Still too much codeine prescribed for kids

April 24, 2014

In spite of national and worldwide recommendations, codeine prescriptions for children presenting to an emergency department (ED) with cough or an upper respiratory infection (URI) have not declined, according to a cross-sectional analysis funded by the National Institutes of Health.

 

In spite of national and worldwide recommendations, codeine prescriptions for children presenting to an emergency department (ED) with cough or an upper respiratory infection (URI) have not declined, according to a cross-sectional analysis funded by the National Institutes of Health.

Using the nationally representative National Hospital Ambulatory Medical Care Survey, researchers from the University of California, San Francisco, and Canada found that although overall codeine prescriptions written in EDs for kids declined slightly-from 3.7% to 2.9%- over the period 2001 to 2010, codeine prescriptions for children presenting with cough or URI have remained fairly constant. As a result, between 558,805 and 876,729 codeine prescriptions are still written yearly for children.

Children aged 8 to 12 years were 1.42 times as likely to receive codeine as children aged 3 to 7 years. No statistically significant change in prescriptions occurred over the 10-year period in the 8- to 12-year-old age group, although a slight decline occurred in the 3- to 7-year-olds, who are at greatest risk of toxicity. Those living outside the Northeast were about twice as likely to receive codeine as those living in the Northeast. Black children were less likely to receive codeine than white children, as were those with Medicaid versus private insurance.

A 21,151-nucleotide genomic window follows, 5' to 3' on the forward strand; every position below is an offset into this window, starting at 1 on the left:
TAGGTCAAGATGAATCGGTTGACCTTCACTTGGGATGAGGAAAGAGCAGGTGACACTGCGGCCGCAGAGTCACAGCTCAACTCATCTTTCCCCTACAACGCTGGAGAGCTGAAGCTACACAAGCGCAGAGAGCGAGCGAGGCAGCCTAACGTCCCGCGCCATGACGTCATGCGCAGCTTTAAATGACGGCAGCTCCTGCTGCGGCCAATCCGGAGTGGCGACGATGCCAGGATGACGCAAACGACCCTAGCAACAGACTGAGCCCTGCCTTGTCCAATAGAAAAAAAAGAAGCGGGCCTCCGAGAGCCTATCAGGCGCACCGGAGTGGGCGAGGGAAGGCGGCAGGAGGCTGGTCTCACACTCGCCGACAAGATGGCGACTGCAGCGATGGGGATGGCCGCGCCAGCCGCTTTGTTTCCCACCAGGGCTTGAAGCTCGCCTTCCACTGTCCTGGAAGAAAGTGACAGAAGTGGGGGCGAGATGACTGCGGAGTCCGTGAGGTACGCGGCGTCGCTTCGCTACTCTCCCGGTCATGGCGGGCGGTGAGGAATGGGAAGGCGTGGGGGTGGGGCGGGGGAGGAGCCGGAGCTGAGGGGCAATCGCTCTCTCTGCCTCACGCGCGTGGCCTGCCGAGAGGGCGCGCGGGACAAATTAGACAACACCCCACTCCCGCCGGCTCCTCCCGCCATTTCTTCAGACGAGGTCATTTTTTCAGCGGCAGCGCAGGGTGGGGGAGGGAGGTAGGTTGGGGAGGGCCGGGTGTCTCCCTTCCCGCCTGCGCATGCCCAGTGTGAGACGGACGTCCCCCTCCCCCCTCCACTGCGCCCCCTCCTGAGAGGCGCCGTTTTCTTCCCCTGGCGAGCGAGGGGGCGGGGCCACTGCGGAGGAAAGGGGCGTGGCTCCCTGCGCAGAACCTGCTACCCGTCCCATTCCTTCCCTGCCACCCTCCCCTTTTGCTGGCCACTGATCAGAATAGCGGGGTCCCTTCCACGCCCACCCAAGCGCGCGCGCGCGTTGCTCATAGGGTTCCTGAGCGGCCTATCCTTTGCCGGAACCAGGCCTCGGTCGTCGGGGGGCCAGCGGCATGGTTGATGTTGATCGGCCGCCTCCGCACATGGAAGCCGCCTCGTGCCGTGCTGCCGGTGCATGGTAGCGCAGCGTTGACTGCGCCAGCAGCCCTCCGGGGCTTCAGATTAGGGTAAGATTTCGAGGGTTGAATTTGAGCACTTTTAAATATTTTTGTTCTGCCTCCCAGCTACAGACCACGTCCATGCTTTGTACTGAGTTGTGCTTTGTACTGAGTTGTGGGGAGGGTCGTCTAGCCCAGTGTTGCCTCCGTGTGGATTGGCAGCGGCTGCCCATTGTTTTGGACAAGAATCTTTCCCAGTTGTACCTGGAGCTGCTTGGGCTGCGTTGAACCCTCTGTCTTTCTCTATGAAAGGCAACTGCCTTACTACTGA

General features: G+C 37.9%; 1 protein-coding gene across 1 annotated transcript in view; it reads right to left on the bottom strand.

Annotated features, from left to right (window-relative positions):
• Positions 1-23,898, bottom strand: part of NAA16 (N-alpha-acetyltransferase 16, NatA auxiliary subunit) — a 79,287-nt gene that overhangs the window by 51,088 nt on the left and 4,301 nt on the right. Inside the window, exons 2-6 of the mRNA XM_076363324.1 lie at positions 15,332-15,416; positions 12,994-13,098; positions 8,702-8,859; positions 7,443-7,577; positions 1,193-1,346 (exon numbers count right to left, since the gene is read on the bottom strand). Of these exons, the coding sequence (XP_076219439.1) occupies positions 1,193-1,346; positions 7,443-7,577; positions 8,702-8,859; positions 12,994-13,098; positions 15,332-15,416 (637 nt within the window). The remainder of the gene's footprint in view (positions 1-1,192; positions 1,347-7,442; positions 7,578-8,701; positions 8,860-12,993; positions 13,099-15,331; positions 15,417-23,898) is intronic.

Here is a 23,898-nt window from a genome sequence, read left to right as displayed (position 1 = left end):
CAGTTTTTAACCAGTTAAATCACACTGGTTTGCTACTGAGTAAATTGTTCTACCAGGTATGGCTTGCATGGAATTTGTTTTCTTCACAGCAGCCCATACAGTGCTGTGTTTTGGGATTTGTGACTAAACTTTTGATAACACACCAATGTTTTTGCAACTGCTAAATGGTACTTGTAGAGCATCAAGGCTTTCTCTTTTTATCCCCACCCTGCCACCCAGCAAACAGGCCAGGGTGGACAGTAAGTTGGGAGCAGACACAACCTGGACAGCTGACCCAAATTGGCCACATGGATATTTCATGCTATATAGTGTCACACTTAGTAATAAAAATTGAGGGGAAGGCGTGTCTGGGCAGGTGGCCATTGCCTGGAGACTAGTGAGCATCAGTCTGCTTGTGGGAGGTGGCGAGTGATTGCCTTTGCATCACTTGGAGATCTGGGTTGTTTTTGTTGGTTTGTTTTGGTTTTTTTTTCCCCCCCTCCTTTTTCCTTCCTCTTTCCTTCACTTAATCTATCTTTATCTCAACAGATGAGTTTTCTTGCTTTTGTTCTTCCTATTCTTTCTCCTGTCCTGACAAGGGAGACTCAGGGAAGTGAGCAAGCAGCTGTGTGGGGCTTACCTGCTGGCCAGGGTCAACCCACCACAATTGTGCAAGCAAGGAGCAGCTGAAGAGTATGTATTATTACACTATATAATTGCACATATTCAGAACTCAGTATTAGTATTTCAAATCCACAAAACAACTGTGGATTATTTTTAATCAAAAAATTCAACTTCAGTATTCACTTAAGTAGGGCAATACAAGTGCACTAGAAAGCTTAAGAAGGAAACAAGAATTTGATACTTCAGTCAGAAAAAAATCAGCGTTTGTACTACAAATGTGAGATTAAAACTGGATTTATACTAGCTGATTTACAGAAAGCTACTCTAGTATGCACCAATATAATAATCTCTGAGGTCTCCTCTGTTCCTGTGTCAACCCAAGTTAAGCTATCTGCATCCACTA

Guidelines issued by the American Academy of Pediatrics and other national and international organizations recommend against the use of codeine in children because of metabolism irregularities. About 1 in every 3 children metabolizes the drug poorly, which can lead to inadequate symptom relief. Even worse, some children metabolize the drug too quickly, which can turn a standard dose into one that is fatally toxic.

As alternatives to codeine, the researchers suggest acetaminophen-hydrocodone, ibuprofen for treatment of injury pain, and dark-honey–containing products for cough suppression. They conclude “that cough and URI prescribing may be an important focus for interventions to change provider behavior.”


 

 

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